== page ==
Drug use affects the lives of millions of people and contributes to many of the other challenges our Nation faces – from public health and safety to economic stability, military preparedness, and quality education for America’s young people.
While drug use and its consequences affect every community in this country, African-American communities have been among the hardest hit. These consequences include public health problems arising from drug use, children who become part of the child welfare system, and those who become victims of drug-related crime, among other issues.
At the same time, African-American communities and leaders have long been leading voices in the call for a more balanced national drug policy, as earnest and consistent critics of a policy approach that relied too heavily on the criminal justice system to address a multi-faceted drug problem.
Shortly after my confirmation by the Senate as Director of National Drug Control Policy, I said the time had come to retire the phrase “War on Drugs,” and to address drug use not only as a public safety issue, but also as an issue of public health.
Our drug control policy must be fair, and must be flexible enough to address the evolving drug issues we face. Overdose deaths have more than doubled over the last 10 years, now exceeding automobile fatalities as the number one cause of injury death in 16 states.
Prescription drug abuse is at record levels. In 10 states, drugged driving is more prevalent than drunken driving. And recent data show troubling signs among youth of increased use of some drugs, and softening attitudes toward drug use.
ONDCP is committed to pursuing evidence-based policies grounded in objective facts and data, which can help counter harmful racial stereotypes. For instance, 85 percent of Federal crack cocaine defendants are African-American, and the existing mandatory minimum disparity between crack and powder cocaine cannot be justified based on pharmacological differences.
This administration is actively working with Congress to promote equity in penalties for cocaine-related crimes, while retaining the tools needed by law enforcement to protect communities from the violence associated with drug trafficking. There’s an obvious incentive to change laws with disproportionate racial impact, but an additional benefit to promoting equitable sentencing is that it will increase the public’s confidence in our criminal justice system. That confidence is critical, because the criminal justice system has an important role to play in a balanced approach to the drug problem.
In May, President Obama announced this administration’s 2010 National Drug Control Strategy, a comprehensive and balanced plan built upon the experience and insights of people who deal with drug issues on a daily basis across this nation.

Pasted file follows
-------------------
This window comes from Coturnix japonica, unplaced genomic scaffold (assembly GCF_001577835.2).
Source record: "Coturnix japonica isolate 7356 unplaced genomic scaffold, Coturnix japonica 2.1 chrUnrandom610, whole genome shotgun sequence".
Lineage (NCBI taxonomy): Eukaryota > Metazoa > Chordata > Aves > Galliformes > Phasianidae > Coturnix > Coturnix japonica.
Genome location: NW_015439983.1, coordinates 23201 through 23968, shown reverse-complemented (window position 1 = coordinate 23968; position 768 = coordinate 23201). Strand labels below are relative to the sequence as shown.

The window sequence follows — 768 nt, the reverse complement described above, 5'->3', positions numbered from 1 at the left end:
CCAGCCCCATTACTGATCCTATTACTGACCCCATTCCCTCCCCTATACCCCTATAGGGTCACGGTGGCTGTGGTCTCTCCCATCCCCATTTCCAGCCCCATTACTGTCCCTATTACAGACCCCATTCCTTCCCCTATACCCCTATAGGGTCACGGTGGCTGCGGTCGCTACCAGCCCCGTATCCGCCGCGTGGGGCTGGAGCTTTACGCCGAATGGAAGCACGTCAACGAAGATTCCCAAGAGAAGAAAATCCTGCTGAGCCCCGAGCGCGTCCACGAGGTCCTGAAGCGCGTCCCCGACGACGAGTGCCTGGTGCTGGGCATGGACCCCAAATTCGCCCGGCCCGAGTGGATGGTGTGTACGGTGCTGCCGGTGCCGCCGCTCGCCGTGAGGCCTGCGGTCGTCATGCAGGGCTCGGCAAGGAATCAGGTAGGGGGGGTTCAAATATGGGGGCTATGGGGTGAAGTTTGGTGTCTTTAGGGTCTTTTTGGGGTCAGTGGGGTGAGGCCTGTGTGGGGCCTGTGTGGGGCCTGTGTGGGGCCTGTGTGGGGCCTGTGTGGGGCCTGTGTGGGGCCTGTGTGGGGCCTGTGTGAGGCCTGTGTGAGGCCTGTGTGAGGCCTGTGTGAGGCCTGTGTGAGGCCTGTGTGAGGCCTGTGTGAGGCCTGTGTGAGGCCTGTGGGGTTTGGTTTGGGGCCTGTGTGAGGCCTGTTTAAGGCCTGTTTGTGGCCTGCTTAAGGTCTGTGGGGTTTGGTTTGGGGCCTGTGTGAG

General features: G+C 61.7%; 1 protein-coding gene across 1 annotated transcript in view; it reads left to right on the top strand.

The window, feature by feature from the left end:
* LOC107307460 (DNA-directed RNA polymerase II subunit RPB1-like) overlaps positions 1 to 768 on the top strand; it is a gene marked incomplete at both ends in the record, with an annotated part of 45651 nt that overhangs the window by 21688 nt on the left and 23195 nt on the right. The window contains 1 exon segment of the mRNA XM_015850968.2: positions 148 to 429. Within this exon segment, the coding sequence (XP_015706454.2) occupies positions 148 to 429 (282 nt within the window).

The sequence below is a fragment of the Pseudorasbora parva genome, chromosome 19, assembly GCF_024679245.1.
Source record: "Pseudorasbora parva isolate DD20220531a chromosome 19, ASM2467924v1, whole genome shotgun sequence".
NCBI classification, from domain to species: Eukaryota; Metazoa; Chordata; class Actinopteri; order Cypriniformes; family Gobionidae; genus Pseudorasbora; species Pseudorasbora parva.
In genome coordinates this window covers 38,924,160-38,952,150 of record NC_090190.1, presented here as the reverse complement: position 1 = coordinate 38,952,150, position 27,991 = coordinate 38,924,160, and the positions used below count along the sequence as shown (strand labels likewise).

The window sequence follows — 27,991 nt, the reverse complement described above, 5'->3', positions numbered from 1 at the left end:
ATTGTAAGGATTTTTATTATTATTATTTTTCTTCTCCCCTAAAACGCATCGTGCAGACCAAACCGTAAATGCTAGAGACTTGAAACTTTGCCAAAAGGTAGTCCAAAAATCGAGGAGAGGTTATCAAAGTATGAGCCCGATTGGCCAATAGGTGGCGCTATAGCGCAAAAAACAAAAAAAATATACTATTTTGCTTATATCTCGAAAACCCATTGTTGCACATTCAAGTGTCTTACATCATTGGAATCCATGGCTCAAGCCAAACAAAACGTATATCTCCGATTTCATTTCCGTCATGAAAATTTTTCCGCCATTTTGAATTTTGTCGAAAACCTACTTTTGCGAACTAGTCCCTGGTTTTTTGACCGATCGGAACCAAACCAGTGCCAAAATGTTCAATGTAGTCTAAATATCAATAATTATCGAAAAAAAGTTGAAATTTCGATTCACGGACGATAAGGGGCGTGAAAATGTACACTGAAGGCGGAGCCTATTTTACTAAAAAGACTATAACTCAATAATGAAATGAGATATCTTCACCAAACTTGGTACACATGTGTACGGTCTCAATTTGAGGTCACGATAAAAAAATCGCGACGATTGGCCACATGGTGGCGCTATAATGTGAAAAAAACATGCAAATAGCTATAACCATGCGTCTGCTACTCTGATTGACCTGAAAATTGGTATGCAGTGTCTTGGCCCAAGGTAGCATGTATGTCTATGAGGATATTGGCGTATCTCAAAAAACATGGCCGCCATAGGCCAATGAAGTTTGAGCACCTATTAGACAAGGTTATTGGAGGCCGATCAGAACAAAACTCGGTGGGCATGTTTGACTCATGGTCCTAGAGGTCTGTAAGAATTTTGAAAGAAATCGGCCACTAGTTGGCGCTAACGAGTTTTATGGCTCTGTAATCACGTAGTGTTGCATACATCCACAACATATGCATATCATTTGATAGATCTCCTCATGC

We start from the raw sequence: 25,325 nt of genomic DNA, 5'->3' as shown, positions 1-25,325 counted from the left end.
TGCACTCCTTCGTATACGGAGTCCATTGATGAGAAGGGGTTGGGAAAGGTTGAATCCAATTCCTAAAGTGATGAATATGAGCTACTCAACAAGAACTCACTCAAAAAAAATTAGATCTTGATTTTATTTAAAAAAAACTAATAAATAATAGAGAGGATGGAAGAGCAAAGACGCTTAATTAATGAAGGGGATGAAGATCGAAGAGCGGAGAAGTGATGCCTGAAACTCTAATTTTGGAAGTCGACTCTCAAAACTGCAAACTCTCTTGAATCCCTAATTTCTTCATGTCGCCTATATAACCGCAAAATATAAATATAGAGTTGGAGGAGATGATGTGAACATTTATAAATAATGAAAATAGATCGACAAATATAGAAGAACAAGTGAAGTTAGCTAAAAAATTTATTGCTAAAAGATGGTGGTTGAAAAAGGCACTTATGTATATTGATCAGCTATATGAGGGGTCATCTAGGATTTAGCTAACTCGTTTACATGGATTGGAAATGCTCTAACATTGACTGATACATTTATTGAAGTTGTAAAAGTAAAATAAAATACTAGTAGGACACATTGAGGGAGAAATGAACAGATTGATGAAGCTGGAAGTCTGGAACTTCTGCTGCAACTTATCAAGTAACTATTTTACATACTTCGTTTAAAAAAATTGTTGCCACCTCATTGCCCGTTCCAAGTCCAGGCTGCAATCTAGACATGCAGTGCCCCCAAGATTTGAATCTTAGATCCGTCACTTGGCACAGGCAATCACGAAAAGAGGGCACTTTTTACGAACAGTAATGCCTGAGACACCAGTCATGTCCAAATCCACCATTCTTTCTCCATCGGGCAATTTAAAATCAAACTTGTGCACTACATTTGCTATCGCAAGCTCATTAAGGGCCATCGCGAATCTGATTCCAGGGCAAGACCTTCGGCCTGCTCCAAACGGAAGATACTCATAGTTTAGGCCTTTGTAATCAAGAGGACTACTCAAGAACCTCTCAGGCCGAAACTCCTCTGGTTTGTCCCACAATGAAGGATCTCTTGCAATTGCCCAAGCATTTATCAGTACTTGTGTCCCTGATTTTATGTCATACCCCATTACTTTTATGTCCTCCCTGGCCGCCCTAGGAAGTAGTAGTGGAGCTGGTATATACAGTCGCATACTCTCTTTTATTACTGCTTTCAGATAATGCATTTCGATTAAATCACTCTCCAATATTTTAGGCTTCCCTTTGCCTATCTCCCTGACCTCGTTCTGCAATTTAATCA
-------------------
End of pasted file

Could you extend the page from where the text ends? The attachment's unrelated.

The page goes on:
This new approach to the effort to curb drug use and its consequences is grounded in three basic truths:
Drug use takes a terrible toll on public health, and requires a public health policy response on the same scale as our public safety response to the issue. The U.S. public health and healthcare systems need to assume a larger role in addressing drug use, and addiction treatment programs need to be integrated into mainstream medicine.
Because the drug problem stems primarily from drug use within the United States, effective drug policy must begin at home. We must and will continue multi-national, collaborative efforts to reduce the international production and trafficking of drugs. But we must also realize that the most promising solution to the U.S. drug problem starts right here: in curbing our enormous demand for drugs.
We now have an unprecedented number of scientifically evaluated tools and best practices to use in response to the drug problem. Evidence-based policing programs can disrupt drug markets. Prevention research has shown us how communities can more effectively protect their young people from substance use, and advances in pharmaceutical and psychological treatment offer new hope to those struggling with the disease of addiction.
Our overall anti-drug budget requests over $15 billion for prevention, treatment, research, law enforcement, interdiction, and international support. The president’s FY 2011 Budget request proposes increasing our prevention budget by more than 13 percent and our treatment budget by more than 3 percent, while maintaining strong support for law enforcement.
Additionally, the Obama administration’s drug control budget would devote significant resources for law enforcement actions against drug traffickers, for community-oriented policing, protecting public lands from illicit drug cultivation, and for reinforcing our borders with stepped-up drug interdiction.
With this new strategy and added resources, we will be better able to intervene early once substance abuse has started, to treat cases of abuse and dependence, to reduce drug-related crime, promote recovery from addiction, and to enhance our domestic border control, community and enforcement efforts to disrupt drug production, sales and trafficking.
This is our strategy. This is our blueprint for action. Together, we can work to reduce the human suffering caused by drug use and its consequences, and create a safer, healthier nation.